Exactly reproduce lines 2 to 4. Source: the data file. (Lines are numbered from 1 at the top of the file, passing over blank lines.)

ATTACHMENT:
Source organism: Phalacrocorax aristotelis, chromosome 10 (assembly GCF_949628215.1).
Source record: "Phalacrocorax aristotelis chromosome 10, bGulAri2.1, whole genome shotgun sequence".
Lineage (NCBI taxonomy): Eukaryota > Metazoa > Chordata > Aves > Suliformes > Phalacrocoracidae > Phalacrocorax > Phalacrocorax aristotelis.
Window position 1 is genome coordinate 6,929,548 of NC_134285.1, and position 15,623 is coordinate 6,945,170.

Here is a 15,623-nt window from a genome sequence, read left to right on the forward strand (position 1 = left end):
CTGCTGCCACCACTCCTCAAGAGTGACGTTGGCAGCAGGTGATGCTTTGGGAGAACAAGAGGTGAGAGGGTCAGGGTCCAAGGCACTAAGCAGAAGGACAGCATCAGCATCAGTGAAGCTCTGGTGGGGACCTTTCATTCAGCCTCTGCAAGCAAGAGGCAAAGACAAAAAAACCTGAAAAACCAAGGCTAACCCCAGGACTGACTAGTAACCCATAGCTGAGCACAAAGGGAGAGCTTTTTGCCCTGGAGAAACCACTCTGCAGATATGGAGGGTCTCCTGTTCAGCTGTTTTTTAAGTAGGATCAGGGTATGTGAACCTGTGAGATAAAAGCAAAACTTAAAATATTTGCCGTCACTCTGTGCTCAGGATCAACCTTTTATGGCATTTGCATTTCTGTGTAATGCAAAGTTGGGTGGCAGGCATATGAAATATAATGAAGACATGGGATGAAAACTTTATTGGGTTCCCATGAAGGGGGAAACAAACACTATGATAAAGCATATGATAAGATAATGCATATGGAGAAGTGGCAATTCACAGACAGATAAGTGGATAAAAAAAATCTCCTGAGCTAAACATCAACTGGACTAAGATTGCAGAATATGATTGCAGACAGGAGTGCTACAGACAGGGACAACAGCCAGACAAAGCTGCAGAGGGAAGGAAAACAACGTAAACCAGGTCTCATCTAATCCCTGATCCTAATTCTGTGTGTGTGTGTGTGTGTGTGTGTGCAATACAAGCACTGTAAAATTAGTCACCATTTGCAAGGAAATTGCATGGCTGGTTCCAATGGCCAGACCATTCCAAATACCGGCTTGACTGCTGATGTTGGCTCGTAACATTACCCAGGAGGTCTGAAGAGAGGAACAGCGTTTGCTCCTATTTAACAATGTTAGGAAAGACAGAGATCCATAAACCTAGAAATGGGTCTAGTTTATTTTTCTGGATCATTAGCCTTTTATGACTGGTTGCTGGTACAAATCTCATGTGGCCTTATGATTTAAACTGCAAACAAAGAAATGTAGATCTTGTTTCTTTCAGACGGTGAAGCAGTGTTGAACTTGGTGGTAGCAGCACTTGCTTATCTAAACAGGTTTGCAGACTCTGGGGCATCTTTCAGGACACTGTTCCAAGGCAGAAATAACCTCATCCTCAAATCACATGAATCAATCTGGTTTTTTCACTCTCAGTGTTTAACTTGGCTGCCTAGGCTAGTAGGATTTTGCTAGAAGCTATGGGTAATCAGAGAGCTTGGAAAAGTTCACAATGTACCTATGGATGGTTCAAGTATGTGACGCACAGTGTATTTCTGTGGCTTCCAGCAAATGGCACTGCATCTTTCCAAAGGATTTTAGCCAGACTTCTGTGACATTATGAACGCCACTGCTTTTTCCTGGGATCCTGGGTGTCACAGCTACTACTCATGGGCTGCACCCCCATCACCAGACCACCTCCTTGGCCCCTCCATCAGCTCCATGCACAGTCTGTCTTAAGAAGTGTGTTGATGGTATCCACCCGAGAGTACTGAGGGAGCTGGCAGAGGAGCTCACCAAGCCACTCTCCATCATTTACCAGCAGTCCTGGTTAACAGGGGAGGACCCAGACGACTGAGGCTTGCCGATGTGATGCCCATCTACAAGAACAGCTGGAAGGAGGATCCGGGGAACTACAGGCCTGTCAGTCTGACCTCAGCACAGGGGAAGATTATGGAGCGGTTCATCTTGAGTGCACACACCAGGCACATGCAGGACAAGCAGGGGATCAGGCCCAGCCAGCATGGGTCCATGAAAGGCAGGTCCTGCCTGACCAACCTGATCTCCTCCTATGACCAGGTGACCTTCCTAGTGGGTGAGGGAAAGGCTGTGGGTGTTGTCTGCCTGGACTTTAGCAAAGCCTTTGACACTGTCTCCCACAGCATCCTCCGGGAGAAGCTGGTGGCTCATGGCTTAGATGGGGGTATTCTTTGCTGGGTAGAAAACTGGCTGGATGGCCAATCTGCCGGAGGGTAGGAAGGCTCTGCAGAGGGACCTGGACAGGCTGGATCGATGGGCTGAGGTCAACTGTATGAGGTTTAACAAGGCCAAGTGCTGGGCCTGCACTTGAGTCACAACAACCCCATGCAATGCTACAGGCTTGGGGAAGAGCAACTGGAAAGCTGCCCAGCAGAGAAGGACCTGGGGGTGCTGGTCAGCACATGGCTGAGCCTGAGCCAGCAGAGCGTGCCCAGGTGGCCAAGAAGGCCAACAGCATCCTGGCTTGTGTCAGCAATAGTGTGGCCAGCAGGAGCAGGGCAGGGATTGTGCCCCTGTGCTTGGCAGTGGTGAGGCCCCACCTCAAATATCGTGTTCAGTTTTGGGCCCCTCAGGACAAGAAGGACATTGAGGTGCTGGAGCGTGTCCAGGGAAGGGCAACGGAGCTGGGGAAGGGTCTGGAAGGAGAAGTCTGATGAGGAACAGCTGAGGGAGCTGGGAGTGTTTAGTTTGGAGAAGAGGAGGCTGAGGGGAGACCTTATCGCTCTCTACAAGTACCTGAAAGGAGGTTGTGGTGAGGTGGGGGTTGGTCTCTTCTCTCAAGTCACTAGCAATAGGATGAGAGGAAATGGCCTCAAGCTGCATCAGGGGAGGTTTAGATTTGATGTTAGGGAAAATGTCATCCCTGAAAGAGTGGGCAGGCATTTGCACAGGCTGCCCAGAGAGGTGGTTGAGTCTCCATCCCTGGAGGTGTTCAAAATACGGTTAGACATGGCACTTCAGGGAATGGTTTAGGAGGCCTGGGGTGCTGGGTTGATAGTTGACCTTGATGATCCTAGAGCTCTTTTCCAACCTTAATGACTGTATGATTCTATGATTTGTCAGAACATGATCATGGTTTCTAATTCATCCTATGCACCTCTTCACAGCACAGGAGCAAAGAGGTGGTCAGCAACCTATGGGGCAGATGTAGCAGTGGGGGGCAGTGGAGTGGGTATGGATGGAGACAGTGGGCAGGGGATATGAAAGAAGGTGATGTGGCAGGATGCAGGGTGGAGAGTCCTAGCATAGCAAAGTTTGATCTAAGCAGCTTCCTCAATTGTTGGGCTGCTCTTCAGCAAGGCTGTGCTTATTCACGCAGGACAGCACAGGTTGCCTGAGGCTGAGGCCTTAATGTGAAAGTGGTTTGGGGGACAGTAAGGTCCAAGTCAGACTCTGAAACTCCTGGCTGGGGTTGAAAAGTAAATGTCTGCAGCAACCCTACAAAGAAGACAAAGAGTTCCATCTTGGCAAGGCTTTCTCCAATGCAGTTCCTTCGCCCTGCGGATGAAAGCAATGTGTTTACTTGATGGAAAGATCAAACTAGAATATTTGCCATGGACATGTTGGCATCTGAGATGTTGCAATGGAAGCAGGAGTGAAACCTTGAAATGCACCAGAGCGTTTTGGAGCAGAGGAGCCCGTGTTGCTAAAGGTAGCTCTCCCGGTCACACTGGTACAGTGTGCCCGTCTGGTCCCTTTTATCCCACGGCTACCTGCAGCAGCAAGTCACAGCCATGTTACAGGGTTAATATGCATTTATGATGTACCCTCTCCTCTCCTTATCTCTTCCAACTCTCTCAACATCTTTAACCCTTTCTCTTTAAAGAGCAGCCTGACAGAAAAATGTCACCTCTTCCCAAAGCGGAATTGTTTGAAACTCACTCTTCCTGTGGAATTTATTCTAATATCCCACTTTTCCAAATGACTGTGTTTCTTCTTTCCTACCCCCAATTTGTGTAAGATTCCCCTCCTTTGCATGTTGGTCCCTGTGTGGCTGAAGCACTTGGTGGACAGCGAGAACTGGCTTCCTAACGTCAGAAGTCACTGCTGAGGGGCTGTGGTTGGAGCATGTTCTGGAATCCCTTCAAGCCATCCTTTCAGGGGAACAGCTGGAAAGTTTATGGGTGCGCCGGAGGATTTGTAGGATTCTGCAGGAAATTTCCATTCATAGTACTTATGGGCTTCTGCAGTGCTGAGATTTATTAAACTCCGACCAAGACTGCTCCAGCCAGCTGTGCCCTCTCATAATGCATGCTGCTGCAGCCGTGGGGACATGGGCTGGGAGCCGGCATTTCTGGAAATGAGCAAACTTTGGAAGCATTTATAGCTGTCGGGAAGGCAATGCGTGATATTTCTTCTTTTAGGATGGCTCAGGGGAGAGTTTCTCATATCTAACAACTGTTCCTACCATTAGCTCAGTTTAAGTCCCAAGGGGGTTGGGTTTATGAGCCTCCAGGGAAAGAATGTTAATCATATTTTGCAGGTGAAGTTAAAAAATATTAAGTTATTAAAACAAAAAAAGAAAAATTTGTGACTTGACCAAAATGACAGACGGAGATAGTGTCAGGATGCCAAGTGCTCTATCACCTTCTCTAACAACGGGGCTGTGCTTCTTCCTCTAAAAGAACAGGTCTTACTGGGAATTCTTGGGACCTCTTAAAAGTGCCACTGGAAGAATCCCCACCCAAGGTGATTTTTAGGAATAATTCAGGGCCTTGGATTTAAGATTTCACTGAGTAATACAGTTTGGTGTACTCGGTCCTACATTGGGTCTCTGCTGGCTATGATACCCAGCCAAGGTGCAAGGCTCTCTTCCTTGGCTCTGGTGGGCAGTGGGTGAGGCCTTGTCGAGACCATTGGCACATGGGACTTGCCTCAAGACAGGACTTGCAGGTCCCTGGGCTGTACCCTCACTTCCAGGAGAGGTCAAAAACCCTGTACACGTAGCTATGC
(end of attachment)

Source record: "Phalacrocorax aristotelis chromosome 10, bGulAri2.1, whole genome shotgun sequence".
Lineage (NCBI taxonomy): Eukaryota > Metazoa > Chordata > Aves > Suliformes > Phalacrocoracidae > Phalacrocorax > Phalacrocorax aristotelis.
Window position 1 is genome coordinate 6,929,548 of NC_134285.1, and position 15,623 is coordinate 6,945,170.